Tag Archives: anxiety

Can summer really be happy for fearful pets?

Do you remember the fun and freedom of summer when you were a child? Maybe your family pets felt the same joy, splashing in the creek or curling up while their favorite family member daydreamed on the porch.
Unfortunately, that idyllic scenario doesn’t play out for many pets today who suffer from extreme fear of thunderstorms and fireworks, two things that come hand in hand with summer in most parts of North America.
As you know, I have dedicated the past several years and the rest of my career as a veterinarian to helping prevent and treat fear, anxiety, and stress in our pets  through the Fear Free movement. This one is personal for me, as our own dogs Quixote and Quora have come increasingly fearful of loud noises, especially fireworks, as they’ve aged.
Many people are very hesitant to ask their veterinarian for help with this problem, as they’re uncomfortable giving sedating medications to their pets. I understand this; no pet should be given unnecessary drug treatment!
But there are many things you can do that don’t involve drugs: Creating a “den” for your pet in a closet, interior bathroom, or other quiet place is one, although many pets don’t want to be off by themselves when they’re frightened. These pets need to be in contact with their humans if at all possible.
Another is a wrap such as the Thundershirt, Anxiety Wrap, or Calmz vest. You can even use a scarf. These tools can often calm mild anxiety in pets, and be used in combination with other steps to help your pet relax during stressful situations.
Then there are the “chill pills,” supplements such as Zylkene, Solliquin, Composure, Anxitane, and similar products that, when used over time, take the edge of a pet’s reactivity to stressful stimuli like loud noises and storms.
I often recommend closing the blinds or drapes, putting on the television, an audio-book, soothing music, or a fan to help mute the frightening sounds.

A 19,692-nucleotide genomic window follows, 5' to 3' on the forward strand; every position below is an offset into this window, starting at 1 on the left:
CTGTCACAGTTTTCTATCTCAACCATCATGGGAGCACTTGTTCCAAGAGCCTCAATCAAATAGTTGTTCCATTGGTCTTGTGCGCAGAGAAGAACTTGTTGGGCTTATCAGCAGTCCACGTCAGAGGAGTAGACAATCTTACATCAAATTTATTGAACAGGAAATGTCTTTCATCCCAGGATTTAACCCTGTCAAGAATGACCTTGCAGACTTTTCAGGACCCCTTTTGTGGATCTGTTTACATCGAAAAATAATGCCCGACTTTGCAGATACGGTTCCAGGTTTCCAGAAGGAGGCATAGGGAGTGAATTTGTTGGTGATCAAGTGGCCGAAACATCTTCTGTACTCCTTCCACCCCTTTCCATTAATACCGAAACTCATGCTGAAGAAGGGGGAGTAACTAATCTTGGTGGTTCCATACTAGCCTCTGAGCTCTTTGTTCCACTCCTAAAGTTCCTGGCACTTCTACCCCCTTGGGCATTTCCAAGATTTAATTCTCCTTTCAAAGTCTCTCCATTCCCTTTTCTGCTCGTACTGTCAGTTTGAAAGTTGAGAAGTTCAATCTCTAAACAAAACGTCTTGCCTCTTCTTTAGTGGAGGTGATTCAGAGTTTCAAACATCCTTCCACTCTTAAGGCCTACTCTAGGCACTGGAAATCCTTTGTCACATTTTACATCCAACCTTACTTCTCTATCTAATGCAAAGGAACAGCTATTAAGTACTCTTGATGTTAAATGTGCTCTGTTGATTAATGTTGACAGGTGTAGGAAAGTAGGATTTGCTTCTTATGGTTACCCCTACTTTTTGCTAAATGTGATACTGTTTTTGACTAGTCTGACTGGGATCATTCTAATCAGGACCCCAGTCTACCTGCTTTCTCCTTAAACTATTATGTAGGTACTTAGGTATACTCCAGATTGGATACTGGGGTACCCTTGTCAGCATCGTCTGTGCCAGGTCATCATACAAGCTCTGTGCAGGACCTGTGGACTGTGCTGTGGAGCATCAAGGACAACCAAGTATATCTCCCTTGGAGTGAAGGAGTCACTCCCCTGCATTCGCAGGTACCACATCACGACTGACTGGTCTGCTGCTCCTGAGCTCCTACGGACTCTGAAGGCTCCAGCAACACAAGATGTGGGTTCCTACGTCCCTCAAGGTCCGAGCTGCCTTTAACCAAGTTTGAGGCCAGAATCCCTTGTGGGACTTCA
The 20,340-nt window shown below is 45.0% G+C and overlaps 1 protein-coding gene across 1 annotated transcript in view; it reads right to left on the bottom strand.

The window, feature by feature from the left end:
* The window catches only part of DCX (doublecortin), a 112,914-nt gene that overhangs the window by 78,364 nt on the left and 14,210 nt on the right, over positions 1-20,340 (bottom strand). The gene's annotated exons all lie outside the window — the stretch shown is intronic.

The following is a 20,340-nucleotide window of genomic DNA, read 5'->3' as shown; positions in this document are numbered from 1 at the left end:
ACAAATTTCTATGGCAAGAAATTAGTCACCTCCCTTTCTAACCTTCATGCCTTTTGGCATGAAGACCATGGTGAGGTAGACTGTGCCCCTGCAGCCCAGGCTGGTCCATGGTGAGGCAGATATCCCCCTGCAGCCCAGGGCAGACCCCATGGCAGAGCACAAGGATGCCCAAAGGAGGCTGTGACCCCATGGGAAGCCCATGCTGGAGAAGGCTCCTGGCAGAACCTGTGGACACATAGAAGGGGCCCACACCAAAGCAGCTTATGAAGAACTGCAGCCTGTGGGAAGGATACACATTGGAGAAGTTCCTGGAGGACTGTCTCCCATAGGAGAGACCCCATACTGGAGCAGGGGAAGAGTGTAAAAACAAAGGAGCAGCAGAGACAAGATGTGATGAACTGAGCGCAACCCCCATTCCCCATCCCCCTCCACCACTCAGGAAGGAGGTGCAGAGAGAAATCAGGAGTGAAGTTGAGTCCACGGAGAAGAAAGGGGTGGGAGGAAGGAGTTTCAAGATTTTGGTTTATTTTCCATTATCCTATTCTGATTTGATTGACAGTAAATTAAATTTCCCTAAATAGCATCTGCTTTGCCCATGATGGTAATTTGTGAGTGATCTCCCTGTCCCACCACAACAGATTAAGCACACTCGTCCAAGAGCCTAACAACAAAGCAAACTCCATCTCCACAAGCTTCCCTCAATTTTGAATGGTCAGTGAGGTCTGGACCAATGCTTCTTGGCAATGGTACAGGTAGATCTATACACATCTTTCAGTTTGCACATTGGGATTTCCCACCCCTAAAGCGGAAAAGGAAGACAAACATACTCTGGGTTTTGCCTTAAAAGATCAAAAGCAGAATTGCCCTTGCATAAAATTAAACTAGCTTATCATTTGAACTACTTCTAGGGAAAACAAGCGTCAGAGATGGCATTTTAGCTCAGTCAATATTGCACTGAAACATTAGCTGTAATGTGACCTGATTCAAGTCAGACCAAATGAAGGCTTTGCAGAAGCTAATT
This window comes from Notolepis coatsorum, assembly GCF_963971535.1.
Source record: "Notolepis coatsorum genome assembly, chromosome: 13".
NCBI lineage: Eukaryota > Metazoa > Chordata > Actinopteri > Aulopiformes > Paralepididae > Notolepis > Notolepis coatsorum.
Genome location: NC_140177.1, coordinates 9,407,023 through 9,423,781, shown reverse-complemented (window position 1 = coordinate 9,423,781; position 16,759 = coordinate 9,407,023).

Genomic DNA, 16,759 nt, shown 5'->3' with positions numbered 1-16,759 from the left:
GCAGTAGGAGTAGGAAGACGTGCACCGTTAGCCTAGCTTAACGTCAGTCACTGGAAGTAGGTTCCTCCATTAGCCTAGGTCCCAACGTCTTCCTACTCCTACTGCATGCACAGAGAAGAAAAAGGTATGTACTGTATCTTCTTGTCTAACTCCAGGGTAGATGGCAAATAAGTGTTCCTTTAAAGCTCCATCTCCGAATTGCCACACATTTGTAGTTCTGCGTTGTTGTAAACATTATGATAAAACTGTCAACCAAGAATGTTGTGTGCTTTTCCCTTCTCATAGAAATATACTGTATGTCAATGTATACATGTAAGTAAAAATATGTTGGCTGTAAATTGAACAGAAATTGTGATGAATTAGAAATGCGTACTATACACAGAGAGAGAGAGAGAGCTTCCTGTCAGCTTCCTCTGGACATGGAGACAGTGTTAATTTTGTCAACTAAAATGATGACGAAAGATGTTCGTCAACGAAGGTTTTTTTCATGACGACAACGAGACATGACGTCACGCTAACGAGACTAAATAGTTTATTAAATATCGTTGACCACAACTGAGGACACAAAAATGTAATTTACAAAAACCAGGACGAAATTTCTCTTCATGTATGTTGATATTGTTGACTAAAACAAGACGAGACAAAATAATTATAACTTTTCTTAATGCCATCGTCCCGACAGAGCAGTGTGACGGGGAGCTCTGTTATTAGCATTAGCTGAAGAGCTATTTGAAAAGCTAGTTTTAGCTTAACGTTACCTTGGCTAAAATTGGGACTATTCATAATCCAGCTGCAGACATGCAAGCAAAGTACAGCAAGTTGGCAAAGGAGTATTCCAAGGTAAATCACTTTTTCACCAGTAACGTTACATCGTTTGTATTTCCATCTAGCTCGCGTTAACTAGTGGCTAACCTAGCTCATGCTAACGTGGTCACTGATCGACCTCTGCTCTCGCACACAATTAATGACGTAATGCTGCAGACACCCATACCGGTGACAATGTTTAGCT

Contrary to what you might have heard, yes, you should comfort your pet when he’s scared! The idea that we should withhold our comfort because it will “reward” their fear is based on a complete misunderstanding of what fear is. Fear is a physical and emotional state, not a behavior. You should absolutely stay calmly, lovingly responsive to your pet, including making gentle physical contact, when he seeks this from you during a stressful event.
What you don’t want to do is make him more anxious with your anxiety. Don’t use a high voice. Don’t flutter and agonize. Stay calm yourself, and let your love and serenity communicate to him that everything is fine and you’ll keep him safe.
Finally, please don’t rule out medication. Drugs such as alprazolam (generic for Xanax), trazodone, and the new Sileo can not only calm your pet but actually help break the association between noise and the fear reaction, which can eventually make your pet less reactive to those sounds.
Don’t, however, use the drug ace promazine, also known as just “ace.” This is a sedating medication that will quiet your dog and make him less able to react to his environment — which can look to you like he’s less scared — but has no anti-anxiety effect and appears to increase, not decrease, noise phobias over time.
If you think your pet could benefit from supplements or medications, don’t wait until he needs them to get started. Talk to your veterinarian today and see if you can make summer the joyful experience for your pet is was for you as a child!
Wags, meows, and the occasional neigh,
Dr. Marty Becker,

“American’s Veterinarian”

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Prepare your furkidz for New Year’s Eve stress from noise

Fireworks can be a scary experience for dogs, and may even cause them to run away — but this easy trick could help prevent your dog from getting scared at all.

Holidays, such as the 4th of July, can be terrifying days for dogs.  There are lots of people, new smells and of course, lots and lots of loud noises.  This New Year’s Eve fireworks will frighten countless dogs wherever they are set off.

Fireworks can make dogs want to run and hide, which can put them in potentially dangerous situations.  It might seem like there’s no way to make your dog more comfortable when the fireworks start booming.  The Thundershirt is a “dog anxiety vest”.  It acts as a “swaddle” for dogs, applying pressure on their body to help relieve fear, over-excitement, or stress.  But you don’t have to buy one.  The DIY version gives simple instructions on how to use a piece of fabric, like a scarf, to wrap around the dog’s body and mimic the Thundershirt’s effect.